An open Bible like one would have open when preaching, hearing a sermon, or when you read the Bible.

What I’ve learned in my first year of preaching at home

It was Sunday, September 12, 2021, and I was nervous as all get-out. I stood at the mic stand that served as our pulpit, my manuscript fully written and displayed on Emily’s iPad, my printed backups placed beside them for just in case. It wasn’t my first time preaching. But it was my first time preaching at the church I call home.

Preaching at “home” for the first time

For years, I had felt a desire to someday do this, if the Lord allowed the opportunity. I served as pulpit supply for more than a decade, assisting churches in Canada and the United States. The elders of the churches I called home encouraged me to preach and offered guidance and support. Despite desiring to serve my church in this way, I was content to serve wherever the Lord would let me.

During the summer as our church prepared for a reset as we moved forward out of the COVID-19 pandemic, Dustin, our pastor, gave me the go-ahead. September 12th was the weekend. Nehemiah 4:1-14 was the text. I was supposed to do somewhere around 25 minutes, to keep us on track with our member meeting. (It went closer to 35-40.)

It was a pretty good message, all things considered. Gospel-focused, heresy-free, and, from what I heard, appropriately challenging. Not perfect, but faithful. And if it were the only time I ever got to do it, I would have been content. To my delight, more opportunities came, and I’ve become a part of our teaching team, serving when and where I’m needed. So far, this has worked out to an average of once every 6 weeks or so. (We’ll see what the next year brings.)

3 things I’ve learned in my first year

What I’ve loved about this so far is how teaching is helping me to experience gospel culture in practice in a different way. What I mean by that is that it allowed me to experience its three ingredients—gospel, safety, and time—poured into me, even as I aimed to do likewise with our congregation. And a lot of that comes from the feedback I get from both my pastor and from people in the church.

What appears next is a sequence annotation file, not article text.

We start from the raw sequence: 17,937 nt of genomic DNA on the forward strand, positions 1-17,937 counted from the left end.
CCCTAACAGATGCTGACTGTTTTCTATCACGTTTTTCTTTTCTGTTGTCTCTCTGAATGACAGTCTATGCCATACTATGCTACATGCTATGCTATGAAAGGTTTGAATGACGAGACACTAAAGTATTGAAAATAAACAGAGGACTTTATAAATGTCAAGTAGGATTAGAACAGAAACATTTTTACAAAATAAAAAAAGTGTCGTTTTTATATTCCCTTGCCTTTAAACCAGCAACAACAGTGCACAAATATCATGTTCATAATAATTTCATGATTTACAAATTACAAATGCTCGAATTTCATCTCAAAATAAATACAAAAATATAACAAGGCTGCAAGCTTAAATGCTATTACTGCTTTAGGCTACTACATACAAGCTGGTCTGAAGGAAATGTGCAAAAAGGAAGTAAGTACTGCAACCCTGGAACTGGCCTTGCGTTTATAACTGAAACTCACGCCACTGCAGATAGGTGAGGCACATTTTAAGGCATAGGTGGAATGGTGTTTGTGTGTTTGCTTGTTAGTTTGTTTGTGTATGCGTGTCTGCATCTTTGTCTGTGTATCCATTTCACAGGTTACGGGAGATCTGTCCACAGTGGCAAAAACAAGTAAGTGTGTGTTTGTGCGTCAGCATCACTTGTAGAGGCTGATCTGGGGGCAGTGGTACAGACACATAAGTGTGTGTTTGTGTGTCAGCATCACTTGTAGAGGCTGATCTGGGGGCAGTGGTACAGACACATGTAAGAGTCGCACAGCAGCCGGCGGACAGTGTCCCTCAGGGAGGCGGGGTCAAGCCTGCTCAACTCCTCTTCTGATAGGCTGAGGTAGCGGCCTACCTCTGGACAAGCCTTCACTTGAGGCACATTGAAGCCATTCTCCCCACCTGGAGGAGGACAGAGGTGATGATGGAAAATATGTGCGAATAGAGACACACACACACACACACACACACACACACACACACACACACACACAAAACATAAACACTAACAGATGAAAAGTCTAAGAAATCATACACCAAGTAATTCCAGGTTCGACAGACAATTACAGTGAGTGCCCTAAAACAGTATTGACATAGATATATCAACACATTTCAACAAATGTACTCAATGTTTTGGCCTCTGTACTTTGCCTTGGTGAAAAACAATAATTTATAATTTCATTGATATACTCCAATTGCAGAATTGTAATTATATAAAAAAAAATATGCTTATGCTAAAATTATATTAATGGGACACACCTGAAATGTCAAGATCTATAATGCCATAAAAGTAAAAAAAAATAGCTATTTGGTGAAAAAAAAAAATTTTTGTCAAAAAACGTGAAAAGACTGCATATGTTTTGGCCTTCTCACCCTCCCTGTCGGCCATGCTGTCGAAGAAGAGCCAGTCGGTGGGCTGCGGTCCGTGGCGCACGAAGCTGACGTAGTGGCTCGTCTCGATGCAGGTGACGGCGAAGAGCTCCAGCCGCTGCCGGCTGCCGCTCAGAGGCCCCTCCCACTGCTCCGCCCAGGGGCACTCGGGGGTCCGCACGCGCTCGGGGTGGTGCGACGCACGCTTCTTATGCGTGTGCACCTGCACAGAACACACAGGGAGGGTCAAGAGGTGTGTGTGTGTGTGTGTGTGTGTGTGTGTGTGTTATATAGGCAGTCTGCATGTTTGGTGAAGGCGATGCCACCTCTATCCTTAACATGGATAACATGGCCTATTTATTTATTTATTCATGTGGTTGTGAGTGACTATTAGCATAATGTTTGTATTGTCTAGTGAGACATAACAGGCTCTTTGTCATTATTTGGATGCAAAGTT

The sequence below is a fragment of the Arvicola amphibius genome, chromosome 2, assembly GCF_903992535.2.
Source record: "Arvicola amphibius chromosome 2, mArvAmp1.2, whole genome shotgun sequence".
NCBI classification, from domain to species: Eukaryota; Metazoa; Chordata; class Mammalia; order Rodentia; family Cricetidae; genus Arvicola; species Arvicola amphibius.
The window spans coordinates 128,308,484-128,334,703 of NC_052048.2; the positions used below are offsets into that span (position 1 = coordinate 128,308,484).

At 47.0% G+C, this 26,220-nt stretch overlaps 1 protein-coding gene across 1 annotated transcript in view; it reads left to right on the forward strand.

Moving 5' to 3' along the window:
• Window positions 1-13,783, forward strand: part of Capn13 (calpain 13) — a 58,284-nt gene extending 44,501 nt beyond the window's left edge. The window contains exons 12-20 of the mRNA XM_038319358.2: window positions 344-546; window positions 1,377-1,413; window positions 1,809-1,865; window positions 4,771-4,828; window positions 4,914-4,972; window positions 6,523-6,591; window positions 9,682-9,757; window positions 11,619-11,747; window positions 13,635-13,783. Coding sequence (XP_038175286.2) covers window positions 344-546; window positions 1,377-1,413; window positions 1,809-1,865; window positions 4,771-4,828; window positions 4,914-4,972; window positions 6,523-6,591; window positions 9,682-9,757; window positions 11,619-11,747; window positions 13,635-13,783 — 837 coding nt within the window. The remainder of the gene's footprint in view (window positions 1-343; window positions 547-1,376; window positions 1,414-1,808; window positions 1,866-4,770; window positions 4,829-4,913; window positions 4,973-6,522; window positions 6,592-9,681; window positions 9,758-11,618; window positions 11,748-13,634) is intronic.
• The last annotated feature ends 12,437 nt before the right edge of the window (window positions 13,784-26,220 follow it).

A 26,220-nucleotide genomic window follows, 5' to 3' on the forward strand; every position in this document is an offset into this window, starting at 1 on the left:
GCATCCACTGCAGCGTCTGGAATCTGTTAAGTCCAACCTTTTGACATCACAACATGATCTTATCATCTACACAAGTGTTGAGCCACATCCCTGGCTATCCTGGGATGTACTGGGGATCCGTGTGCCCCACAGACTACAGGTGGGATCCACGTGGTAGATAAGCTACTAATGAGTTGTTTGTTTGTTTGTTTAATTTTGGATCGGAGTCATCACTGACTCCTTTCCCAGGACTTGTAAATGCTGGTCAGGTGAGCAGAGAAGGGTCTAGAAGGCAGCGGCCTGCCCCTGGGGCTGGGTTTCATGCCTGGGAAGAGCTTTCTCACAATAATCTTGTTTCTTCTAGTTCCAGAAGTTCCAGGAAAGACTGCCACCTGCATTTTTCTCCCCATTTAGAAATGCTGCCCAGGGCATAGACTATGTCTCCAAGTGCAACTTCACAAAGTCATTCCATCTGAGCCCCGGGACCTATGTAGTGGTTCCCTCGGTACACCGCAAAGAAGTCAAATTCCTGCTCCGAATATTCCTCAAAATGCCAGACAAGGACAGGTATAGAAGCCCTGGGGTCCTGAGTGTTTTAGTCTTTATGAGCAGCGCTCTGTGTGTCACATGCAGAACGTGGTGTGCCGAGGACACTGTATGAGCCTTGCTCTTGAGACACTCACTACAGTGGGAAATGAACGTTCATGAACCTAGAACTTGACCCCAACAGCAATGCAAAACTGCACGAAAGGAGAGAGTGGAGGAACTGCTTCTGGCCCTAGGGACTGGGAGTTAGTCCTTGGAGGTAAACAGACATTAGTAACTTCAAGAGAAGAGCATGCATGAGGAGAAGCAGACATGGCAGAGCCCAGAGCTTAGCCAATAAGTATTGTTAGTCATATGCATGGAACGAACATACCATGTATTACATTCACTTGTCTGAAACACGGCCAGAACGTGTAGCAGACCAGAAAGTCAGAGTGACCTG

Application needs to focus on the people in front of me

One of the consistent pieces of early feedback about my preaching that I received from Dustin was that, while all the exegetical work was good, I had room to grow in applying it to our specific congregation. His suggestion was to think of specific people in the church and consider what they needed to hear that Sunday—where did they need to be strengthened, challenged, encouraged in the gospel? What would help them get through the week?

While that might seem incredibly obvious to some, this was a game changer for me. For years, application had always been a struggle for me, particularly because I was always preaching to people I didn’t know. But thinking in this way allows me to be specifically general, if you follow.1 Not focusing on one or two individuals, but on the needs of a specific group that I actually know. On our shared struggles, challenges, and gospel opportunities.

Not everything is for everyone

A second challenge is like the first, but particularly as it relates to illustrating principles and challenges in our day. One of my earlier mistakes would be to present illustrations or comparisons of which maybe three people in the entire church would have any knowledge. And those three were most likely Dustin, and David (another of the church’s elders), and me. For everyone else, it was either a distraction or a stumbling point. The same has been true in considering application. Learning what is for me alone, what is for me and maybe my community group, and learning what is for the whole congregation has been challenging, but necessary. I’m not perfect at this by any stretch, but I’m getting better at identifying those potential problem areas as a result.

My church wants me to “win”

Finally, what I am most grateful for is that there is a definite sense that the rest of the church is as for me as I am for them. They want me to “win” in this ministry. They want me to do well. And that takes a lot of pressure off, especially in terms of a temptation toward performance-ism. Of trying too hard to be something I’m not. I have the freedom to embrace the idiosyncrasies that the Lord has wired into me. I can make random Canada references and they’re cool with it. Whatever my quirks, they want me to do well. They’re praying I do well—and specifically that I make much of Jesus, not just deliver an interesting 30-35 minute talk. And so when people offer both praise and ask pointed questions, I know why. It’s not to puff me up or tear me down. It’s to spur me on to continued and greater faithfulness, and help us all love Jesus more as a result.


Photo by Rod Long on Unsplash


  1. Contextually appropriate is the proper term. ↩︎
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